Tucked away down a winding street in Chamblee, the Distillery of Modern Art (DOMA) offers a refreshing new way to see artwork and engage with local artists. The unique concept combines a craft distillery with an art gallery and event space.

I recently met with owner Seth Watson who showed me around, shared all the ins and outs of distilling, and highlighted the number of artists whose works are on display there. 

DOMA opened its doors on June 1 after years of careful planning, research, and fundraising. But before all that, it was a dream. 

Originally from New York, Watson’s love for spirits traces back to his college days in Gainesville, Florida when he would find himself at campus bars, drinking draught beer and generally not enjoying the experience. He wanted something else, which led to his first taste of whiskey. In that moment he was inspired. “I just wanted to try everything. I spent the next ten years or so trying every kind of spirit I could get my hands on.”

Seth Watson in the still room. Photographs by Isadora Pennington.

For 20 years Watson channeled his passion into design and production for private events that ranged from a couple hundred to thousands of people. Though it was a successful role for Watson, he longed to pursue something that was uniquely his. 

And so, after officially resigning from his job, Watson dove in head first. He spent years traveling across the country and visiting as many craft distilleries as he could. As he chatted with the owners he would ask questions, hoping to learn more about the industry. He wanted to know what worked and what didn’t, and he didn’t understand why there weren’t more craft distilleries.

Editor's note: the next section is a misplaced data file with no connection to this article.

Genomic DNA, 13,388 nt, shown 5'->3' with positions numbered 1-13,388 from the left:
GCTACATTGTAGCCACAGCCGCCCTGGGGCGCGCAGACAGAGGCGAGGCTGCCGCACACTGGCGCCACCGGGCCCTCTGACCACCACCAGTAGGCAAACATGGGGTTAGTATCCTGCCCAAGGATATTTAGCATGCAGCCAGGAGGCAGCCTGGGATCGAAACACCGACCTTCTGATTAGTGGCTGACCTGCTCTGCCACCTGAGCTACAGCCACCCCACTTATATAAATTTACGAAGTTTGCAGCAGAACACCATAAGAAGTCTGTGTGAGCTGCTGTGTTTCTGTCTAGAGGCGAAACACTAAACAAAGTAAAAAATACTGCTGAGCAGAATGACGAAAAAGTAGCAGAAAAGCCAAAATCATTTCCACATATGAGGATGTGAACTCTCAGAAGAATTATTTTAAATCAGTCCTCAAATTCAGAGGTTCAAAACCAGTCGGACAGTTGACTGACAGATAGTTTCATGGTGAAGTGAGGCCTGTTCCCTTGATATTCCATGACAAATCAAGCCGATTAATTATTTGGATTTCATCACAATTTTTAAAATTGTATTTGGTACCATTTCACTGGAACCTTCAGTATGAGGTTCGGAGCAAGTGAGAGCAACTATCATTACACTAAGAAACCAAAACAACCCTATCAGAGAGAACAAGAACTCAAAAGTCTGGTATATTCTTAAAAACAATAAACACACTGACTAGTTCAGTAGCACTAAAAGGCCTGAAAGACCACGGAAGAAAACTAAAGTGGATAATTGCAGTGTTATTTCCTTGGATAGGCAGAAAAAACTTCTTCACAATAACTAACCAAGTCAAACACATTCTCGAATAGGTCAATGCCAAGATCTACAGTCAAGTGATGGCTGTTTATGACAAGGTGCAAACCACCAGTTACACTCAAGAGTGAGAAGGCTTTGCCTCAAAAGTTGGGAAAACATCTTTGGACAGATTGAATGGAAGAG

In his research he unearthed the true cost of launching a distillery and the legal requirements, not to mention the highly involved process of making and selling good quality spirits. From the law to the label, Watson was all in on making sure everything about DOMA would be perfect. 

That’s just kind of who Seth Watson is. I doubt he could do anything halfway. 

The space, which was once just a warehouse, has been extensively transformed into a gathering space that is both sleek and approachable. Watson shared that the total build out cost was around $3 million, while the equipment was another $1.5 million on top of that. “I knew exactly what I wanted to build and found the right people to help me do it,” said Watson.

The gallery is situated towards the front of the building with a door that opens to the patio. Visitors heading to the entrance catch glimpses of art and color through the glass, enticing them to enter. Just a few feet inside is a floor-to-ceiling installation of liquor bottles that have been filled with varying levels of colored liquid. It’s a relatively simple concept with a big impact. Beyond the wall is the Watson Gallery.

At one end of the space a wide window near the ceiling reveals a mirror reflecting the workstation on the other side of the wall. That area is the Distillery’s lab, where the hands of Head Distiller Matt Greif can sometimes be seen experimenting with ingredients and processes to develop new varieties of their offerings. It’s an immersive experience that reminds you that you are still in a working distillery, and the drink in your hand is a product of that.